described; and gave a direct answer to the question 11. I beheld then because of the voice of the great words proposed to Him, “ Art thou the Christ, the Son of the &c. The final overthrow, or total abolition of this Blessed?"compare Mark xiv. 61, 62; Rev. i. 7 : wherebeast, on account of the blasphemies or presumptions upon they condemned Him as guilty of blasphemy. W. of the eleventh horn, is here described; and the refer- Lowth." ence is probably to that awful reckoning, when the - and they brought him near before him.] To signify beast and the false prophet were to be cast alive into a that Christ received His kingdom from his Father : see lake of fire, burning with brimstone; and to this the fire, Matt. xi. 27; xxviii. 18; John iii. 35; I Cor. xv. 27; the judgment, and the entire destruction of the beast Eph. i. 21; Phil. ii. 9, 10; Rev. v. 7. Compare Jer. naturally lead our attention. See Rev. xix. 20. Wintle. xxx. 21. W. Lowth. To take at His hands investiture

12. As concerning the rest of the beasts, &c.] As to of His new dignity, this exercise of His universal and the three first monarchies, though the succeeding mo- everlasting kingdom. Bp. Chandler. narchy took away the dominion of that which went! 14. And there was given him dominion, &c.] All these before, yet it was not done all at once, but by degrees; kingdoms shall in their turns be destroyed, but the kingand the nations, where those monarchies were seated, dom of the Messiah shall stand for ever : compare Luke still had a being, though they changed their masters. i. 33. Bp. Newton. Whereas the destruction of the last monarchy implied 16. I came near unto one of them that stood by,] To one the putting of an end to that empire and to all other of the angels, who always attended upon the throne of earthly governments : the kingdom of Christ being then God and Christ, ver. 9, 10. Several angels are repreimmediately to take place. See ver. 13, 14; chap. ii. 34. sented as being present at Daniel's visions : see chap. W. Lowth.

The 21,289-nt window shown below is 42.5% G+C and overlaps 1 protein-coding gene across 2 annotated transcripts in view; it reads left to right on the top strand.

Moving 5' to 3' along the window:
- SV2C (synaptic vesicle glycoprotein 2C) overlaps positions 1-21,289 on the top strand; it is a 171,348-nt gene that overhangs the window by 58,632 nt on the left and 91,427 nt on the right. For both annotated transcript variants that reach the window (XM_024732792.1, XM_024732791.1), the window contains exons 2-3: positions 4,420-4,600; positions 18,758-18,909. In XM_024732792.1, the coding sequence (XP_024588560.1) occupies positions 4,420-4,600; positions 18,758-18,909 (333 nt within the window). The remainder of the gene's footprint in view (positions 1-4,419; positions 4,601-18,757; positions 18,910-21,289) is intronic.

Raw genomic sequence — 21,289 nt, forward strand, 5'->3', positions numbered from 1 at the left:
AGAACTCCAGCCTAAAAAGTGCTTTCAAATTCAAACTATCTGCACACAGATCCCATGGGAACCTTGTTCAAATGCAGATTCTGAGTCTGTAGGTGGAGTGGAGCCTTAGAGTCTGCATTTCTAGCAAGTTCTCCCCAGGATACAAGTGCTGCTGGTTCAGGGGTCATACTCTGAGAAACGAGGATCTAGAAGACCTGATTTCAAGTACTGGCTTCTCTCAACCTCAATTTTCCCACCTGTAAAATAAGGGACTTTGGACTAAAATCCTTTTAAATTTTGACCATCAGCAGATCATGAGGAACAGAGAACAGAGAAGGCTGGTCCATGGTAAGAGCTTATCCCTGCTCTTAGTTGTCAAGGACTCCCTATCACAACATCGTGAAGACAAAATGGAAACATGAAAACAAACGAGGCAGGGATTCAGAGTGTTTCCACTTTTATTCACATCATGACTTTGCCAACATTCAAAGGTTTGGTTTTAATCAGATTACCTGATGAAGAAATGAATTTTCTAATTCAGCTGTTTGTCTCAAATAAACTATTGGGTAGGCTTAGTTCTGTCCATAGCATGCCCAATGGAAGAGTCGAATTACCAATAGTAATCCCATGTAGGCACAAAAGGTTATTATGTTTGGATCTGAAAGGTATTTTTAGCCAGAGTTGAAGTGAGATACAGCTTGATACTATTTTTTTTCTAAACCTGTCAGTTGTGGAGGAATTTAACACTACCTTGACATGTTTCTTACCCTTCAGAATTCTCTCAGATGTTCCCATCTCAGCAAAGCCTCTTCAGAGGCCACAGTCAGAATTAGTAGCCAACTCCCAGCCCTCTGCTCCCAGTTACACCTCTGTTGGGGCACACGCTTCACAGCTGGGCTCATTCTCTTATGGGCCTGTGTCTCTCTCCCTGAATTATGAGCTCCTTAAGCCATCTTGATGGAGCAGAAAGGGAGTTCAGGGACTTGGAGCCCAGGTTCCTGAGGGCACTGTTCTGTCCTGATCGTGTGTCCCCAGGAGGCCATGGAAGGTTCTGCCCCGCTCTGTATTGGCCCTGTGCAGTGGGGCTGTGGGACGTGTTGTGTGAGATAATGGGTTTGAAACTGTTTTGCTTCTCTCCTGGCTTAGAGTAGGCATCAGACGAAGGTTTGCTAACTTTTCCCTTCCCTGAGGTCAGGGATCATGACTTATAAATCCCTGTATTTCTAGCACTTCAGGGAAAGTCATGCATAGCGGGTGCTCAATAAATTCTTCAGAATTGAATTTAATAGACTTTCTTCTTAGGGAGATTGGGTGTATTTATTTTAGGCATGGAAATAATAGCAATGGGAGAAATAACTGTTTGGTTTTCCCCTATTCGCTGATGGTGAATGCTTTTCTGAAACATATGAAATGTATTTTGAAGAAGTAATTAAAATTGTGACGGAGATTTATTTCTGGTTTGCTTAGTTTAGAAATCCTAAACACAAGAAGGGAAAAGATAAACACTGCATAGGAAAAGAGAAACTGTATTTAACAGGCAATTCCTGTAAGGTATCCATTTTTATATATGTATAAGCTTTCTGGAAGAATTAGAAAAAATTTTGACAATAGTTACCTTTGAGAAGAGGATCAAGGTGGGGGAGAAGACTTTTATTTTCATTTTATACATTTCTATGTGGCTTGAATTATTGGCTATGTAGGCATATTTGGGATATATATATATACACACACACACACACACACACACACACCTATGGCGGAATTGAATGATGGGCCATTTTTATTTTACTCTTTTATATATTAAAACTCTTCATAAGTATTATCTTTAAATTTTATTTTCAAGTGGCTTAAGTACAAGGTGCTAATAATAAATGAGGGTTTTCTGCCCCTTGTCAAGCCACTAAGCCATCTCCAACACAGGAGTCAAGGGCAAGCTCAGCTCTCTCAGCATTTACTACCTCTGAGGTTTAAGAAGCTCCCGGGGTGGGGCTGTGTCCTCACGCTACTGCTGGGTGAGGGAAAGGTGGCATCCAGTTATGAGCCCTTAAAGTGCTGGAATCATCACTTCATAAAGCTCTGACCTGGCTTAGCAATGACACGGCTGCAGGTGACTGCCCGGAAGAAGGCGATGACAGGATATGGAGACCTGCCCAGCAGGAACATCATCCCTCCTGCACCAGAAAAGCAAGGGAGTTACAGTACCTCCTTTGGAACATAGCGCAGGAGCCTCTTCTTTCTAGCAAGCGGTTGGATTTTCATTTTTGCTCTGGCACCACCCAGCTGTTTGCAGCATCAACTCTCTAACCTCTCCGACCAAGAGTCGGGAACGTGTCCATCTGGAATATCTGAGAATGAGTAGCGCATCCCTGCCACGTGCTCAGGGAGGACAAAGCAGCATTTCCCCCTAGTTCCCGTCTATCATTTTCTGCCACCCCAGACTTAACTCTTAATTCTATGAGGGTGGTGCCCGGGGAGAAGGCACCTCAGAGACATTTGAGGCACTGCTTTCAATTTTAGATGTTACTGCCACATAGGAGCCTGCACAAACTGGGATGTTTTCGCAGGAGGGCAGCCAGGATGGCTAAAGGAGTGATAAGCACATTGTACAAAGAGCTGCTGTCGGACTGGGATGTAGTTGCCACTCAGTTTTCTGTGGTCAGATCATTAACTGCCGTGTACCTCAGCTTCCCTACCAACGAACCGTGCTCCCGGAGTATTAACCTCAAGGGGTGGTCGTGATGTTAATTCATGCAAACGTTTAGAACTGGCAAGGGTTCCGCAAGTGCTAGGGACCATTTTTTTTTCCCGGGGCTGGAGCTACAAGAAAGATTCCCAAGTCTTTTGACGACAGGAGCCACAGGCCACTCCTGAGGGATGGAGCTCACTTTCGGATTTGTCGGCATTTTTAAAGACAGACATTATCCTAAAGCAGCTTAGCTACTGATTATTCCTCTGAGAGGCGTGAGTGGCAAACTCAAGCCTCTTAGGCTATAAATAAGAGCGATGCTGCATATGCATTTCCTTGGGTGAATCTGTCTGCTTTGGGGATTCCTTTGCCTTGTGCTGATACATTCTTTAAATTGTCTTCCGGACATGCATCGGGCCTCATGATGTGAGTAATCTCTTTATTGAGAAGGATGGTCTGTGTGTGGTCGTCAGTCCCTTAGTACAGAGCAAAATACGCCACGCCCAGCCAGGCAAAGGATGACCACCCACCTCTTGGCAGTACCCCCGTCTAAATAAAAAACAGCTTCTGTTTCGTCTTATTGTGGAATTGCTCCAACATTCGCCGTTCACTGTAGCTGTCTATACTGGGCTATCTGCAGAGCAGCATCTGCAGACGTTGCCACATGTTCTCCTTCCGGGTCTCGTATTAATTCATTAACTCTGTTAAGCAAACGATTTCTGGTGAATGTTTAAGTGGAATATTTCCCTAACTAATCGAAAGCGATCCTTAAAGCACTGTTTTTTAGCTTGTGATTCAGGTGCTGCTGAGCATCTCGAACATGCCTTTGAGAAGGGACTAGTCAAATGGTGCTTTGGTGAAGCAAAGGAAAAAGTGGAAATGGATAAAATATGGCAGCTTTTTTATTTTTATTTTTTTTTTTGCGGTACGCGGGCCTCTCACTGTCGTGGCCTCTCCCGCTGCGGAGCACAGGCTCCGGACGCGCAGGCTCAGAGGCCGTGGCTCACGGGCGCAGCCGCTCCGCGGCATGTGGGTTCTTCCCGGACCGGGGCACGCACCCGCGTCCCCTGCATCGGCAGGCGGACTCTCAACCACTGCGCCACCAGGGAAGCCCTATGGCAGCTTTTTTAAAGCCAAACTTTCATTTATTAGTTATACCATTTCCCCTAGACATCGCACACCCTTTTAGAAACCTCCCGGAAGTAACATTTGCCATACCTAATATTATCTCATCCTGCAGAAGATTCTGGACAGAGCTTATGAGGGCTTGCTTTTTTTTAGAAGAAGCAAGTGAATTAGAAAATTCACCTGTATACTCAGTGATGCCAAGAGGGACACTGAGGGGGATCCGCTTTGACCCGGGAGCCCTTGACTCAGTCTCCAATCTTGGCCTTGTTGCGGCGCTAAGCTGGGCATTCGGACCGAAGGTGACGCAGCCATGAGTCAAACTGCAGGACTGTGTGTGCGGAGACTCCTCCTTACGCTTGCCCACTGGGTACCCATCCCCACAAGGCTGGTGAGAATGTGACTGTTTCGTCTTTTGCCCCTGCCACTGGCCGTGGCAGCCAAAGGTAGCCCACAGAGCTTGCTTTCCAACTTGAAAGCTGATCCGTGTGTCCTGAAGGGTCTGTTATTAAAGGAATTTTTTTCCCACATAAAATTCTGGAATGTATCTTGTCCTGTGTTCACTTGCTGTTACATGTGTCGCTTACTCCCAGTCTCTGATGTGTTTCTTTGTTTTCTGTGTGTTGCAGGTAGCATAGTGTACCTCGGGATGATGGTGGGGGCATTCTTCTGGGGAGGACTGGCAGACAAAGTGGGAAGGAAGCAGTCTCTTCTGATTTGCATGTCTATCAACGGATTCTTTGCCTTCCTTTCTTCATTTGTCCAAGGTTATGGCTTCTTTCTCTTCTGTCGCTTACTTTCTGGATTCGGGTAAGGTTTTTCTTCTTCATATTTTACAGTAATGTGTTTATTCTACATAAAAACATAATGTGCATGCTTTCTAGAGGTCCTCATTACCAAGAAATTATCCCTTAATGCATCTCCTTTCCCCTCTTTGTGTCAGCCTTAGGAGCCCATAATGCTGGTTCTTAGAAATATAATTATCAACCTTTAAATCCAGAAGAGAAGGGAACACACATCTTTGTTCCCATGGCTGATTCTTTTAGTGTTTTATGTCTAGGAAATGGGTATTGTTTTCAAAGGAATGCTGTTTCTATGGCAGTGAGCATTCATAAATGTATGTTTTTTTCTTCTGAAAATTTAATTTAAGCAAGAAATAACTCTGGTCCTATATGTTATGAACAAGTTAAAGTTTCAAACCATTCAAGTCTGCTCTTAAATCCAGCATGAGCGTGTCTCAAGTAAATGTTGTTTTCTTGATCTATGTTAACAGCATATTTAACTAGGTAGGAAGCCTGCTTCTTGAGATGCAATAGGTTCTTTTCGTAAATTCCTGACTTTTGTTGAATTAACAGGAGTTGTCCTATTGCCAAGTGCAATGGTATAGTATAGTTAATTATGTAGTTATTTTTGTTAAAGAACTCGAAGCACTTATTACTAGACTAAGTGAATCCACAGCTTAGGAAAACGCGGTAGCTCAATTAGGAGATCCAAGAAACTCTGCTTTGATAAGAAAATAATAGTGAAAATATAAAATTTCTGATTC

viii. 13, 16; x. 5, 6, 16; xii. 5, 6. W. Louth. 13. behold, one like the Son of man came with the 19. Then I would know the truth of the fourth beast, clouds of heaven, One in the shape and likeness of a &c.] See the note on ver. 7. man, but clothed with such ensigns of majesty, as 20. And of the ten horns, &c.] See the last note on shewed Him to be an extraordinary Person; (see the ver. 7. note upon Ezek. ii. 1; and compare Rev. i. 13; xiv. 14;) - and of the other which came up, and before whom indeed no less than the Messiah, as the description of three fell;] See the notes on ver. 8.